I basically do this.
## v^2 = kx ## where ##k## is a constant that depends on the physical properties of the solid body and the geometry of the problem.
Then I ask "what will we get if we differentiate both sides with respect to time ##t##"?
After 5 or so minutes, almost everybody will arrive at ##2v \dfrac{\mathrm{d} v}{\mathrm{d} t} = k \dfrac{\mathrm{d}x}{\mathrm{d} t} ## well perhaps someone will forget about that factor of 2.
Then I ask them do think about the relationships between the rate of change of velocity and the rate of change of position, what are those called in physics?
After that, almost everybody will arrive at ##2va = kv## and the conclusion that ##2a = k##.
In this way, they are discovering this method (yes it is a method, not a trick) mostly on their own, with some guidance from me and each other.
Since I started doing it this way, the success rate is much higher on exams regarding these problems.

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pbuk
Ackbach said:
The integration I use is hardly fancy: a u substitution in combination with the power rule to handle the square root, in addition to the integral of a constant. These should be taught in any integral calculus course.
I guess your approach to solving ODEs is different from mine. If I see $$\ddot x+\text{(const)}=0,$$ I do not integrate, but immediately write down the solution as $$x(t)=x(0)+\dot x(0)t-\frac{1}{2}\text{(const)}t^2.$$ I was taught that, once I solve an ODE and get the general solution, I do not have to solve it again and again, but write down the most general solution and apply the initial conditions.

In this particular problem, the acceleration is constant. For a displacement ##\Delta x## of the mass, the constant acceleration is $$\ddot x=\frac{v^2}{2\Delta x}$$as required by the kinematic equations. Once one obtains ##v^2## from energy conservation, the rest follows. The chain rule is not really needed when the acceleration is constant. When the acceleration is not constant, one can always write $$\ddot x=\frac{1}{2}\frac{d}{dx}\left(v^2\right)$$

I favor simplicity, but I respect your agreeing to disagree.

vela said:
You can avoid integration and differentiation altogether starting with pbuk's (3)
$$\frac 7{10} v^2 = (g \sin\theta) x \quad \Rightarrow \quad v^2 = 2\left(\frac 57 g\sin\theta\right)x$$ and comparing this result to the kinematic equation
$$v^2 = v_0^2 + 2a\Delta x.$$
And in general if ##I = kmr^2## we have$$v^2 = 2\frac{g\sin \theta}{k+1}x$$And$$a = \frac{g\sin \theta}{k+1}$$

malawi_glenn
pbuk said:
No I don't, having shown that acceleration is constant ## (a = \frac{5}{7} g\sin\theta) ## I simply substitute it into the SUVAT equation ## s = \frac{1}{2} a t^2 ## - the integration is already done for me.
Look, this is really not worth quibbling about. If you want to claim that you don't actually have to compute an antiderivative like $$\int x^n\,dx=\frac{x^{n+1}}{n+1}+C\quad\text{for } n\not=-1,$$ fine. But in effect you must integrate one way or the other, because that is how you solve the necessary differential equations.

For constant acceleration from rest the distance traveled is the area of a triangle of height ##at## and base length ##t##. That can be calculated without integration.

malawi_glenn said:
Is integrating a constant twice a trick? And as mentioned, as soon as you have a constant acceleration, one can use the SUVAT equations which are taught in the first 2-3 weeks of basic physics.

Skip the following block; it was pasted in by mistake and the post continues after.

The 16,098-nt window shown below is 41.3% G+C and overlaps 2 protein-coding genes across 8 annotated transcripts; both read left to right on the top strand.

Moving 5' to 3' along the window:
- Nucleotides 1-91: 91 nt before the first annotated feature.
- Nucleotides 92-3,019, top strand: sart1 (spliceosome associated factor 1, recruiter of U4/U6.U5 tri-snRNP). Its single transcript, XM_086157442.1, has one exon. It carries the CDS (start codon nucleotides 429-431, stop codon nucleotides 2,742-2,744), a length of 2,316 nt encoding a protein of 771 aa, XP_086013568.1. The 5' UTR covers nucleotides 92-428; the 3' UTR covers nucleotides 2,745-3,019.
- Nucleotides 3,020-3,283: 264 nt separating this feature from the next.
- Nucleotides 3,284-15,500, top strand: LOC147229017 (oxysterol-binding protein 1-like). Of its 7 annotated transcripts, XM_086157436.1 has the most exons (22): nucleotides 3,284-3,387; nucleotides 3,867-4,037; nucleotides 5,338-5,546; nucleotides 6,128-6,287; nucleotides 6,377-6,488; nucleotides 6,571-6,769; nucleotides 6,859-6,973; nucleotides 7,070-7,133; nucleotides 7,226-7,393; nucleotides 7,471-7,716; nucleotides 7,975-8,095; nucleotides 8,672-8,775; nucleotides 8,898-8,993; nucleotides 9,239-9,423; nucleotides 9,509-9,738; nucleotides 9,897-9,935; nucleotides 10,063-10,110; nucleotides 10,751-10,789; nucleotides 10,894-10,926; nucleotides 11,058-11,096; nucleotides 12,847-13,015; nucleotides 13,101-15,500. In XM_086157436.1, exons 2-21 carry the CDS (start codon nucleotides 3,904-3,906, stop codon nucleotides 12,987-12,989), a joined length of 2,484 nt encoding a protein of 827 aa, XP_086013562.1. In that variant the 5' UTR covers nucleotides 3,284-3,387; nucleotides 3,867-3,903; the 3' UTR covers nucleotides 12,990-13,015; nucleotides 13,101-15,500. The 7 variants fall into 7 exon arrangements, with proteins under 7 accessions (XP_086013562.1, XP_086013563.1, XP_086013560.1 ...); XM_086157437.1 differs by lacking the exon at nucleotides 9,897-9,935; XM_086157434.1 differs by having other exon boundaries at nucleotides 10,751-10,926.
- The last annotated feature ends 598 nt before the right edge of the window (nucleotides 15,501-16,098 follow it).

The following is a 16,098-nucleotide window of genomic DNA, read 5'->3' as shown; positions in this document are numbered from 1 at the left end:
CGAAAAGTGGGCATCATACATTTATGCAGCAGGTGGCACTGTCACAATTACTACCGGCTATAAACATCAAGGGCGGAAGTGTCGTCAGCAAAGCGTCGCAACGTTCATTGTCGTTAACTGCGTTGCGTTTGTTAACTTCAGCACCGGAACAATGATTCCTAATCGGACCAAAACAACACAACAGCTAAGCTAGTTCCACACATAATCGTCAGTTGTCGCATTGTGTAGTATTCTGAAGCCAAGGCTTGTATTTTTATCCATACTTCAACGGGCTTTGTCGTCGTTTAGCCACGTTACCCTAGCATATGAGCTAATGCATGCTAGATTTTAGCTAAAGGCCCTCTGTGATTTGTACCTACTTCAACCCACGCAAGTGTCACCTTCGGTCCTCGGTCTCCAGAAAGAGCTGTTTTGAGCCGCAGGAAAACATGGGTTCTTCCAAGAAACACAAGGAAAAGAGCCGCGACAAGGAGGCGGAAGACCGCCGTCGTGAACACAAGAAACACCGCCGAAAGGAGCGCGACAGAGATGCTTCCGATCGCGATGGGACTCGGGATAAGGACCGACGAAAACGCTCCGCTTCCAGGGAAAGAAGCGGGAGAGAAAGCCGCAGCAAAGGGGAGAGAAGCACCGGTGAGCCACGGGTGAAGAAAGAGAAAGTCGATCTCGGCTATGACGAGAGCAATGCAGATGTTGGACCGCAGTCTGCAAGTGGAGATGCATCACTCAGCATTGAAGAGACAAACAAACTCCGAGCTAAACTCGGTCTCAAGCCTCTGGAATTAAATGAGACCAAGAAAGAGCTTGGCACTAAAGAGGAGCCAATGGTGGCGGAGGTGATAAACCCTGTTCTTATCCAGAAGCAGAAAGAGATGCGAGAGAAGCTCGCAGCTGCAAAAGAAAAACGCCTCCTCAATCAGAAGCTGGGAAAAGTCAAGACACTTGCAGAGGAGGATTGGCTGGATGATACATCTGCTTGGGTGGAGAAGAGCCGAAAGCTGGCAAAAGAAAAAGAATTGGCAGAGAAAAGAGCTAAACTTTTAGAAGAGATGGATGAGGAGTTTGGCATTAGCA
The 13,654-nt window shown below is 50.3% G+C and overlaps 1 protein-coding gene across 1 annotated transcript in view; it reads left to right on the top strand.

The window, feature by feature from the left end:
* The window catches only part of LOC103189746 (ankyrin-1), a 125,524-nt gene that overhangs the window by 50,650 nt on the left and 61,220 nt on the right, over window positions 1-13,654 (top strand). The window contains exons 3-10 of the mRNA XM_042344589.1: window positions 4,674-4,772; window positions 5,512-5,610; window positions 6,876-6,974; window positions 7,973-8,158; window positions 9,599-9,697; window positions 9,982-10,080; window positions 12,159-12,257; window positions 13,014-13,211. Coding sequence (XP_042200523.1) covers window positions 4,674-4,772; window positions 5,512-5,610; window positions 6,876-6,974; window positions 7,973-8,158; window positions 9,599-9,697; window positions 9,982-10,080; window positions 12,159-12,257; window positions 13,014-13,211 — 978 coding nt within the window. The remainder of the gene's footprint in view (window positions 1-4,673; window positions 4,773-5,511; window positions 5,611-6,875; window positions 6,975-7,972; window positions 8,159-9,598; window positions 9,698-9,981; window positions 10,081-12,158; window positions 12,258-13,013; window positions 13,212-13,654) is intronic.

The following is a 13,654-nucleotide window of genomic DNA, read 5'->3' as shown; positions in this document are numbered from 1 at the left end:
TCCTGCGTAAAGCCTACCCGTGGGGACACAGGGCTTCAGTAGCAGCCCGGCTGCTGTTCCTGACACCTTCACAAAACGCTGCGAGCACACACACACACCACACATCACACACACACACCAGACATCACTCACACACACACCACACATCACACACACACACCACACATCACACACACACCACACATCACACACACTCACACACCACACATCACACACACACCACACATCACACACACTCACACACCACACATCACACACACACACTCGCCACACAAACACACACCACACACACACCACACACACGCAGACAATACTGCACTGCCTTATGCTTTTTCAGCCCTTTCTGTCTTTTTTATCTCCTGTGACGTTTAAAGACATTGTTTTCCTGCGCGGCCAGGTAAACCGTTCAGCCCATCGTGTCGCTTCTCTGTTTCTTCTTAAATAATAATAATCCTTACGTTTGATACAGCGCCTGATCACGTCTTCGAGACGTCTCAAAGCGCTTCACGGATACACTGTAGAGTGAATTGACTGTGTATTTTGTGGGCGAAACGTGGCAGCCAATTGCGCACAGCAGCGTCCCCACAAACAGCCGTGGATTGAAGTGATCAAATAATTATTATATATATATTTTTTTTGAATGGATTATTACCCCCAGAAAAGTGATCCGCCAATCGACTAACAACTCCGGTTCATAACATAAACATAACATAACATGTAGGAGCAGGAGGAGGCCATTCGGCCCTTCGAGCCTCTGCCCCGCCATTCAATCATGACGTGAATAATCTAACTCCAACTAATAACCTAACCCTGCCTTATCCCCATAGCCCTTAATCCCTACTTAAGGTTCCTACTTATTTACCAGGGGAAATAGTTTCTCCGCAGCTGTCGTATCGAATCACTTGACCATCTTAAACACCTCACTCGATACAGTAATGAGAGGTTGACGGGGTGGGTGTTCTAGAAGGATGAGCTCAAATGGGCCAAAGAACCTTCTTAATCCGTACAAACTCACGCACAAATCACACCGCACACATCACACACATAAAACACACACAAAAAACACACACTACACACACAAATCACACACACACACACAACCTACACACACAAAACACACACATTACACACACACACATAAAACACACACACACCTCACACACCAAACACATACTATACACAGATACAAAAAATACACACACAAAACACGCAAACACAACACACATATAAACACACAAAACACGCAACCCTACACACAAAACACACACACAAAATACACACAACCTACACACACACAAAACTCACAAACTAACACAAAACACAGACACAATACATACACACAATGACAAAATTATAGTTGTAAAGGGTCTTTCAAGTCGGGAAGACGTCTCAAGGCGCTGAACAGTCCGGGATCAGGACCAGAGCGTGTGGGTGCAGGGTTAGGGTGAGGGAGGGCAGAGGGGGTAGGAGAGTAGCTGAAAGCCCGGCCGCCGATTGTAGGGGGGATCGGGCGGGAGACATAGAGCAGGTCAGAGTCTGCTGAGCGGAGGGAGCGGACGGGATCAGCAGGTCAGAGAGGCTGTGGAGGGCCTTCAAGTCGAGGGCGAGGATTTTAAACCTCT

I find it very hard to believe that "your" integral with u-substitution is anywhere taught before integrating a constant twice.Isn't that the reason why we have schools in the first place?I basically do this.
## v^2 = kx ## where ##k## is a constant that depends on the physical properties of the solid body and the geometry of the problem.
Then I ask "what will we get if we differentiate both sides with respect to time ##t##"?
After 5 or so minutes, almost everybody will arrive at ##2v \dfrac{\mathrm{d} v}{\mathrm{d} t} = k \dfrac{\mathrm{d}x}{\mathrm{d} t} ## well perhaps someone will forget about that factor of 2.
Then I ask them do think about the relationships between the rate of change of velocity and the rate of change of position, what are those called in physics?
After that, almost everybody will arrive at ##2va = kv## and the conclusion that ##2a = k##.
In this way, they are discovering this method (yes it is a method, not a trick) mostly on their own, with some guidance from me and each other.
Since I started doing it this way, the success rate is much higher on exams regarding these problems.
Integrating a constant twice is not what I would call a "trick". I would call that a standard theorem that calculus students must learn.

From the context, I'm guessing that the "SUVAT" equations are the kinematic equations for constant acceleration? I've never seen that abbreviation before. You need to keep in mind that different people in different parts of the world have very different education systems, different traditions, etc.

I don't know what your point is in talking about whether ##u## substitution is taught before or after integrating a constant twice. To solve the problem the way I did you need both.

We certainly do have schools to teach us basic methods. Tricks are fine and dandy, but they have a way of being taught less methodically. All you need to do is read Feynman's book Surely You're Joking, Mr. Feynman to see that differentiation under the integral sign is not a universally taught "trick". Some people see it in their education, others don't.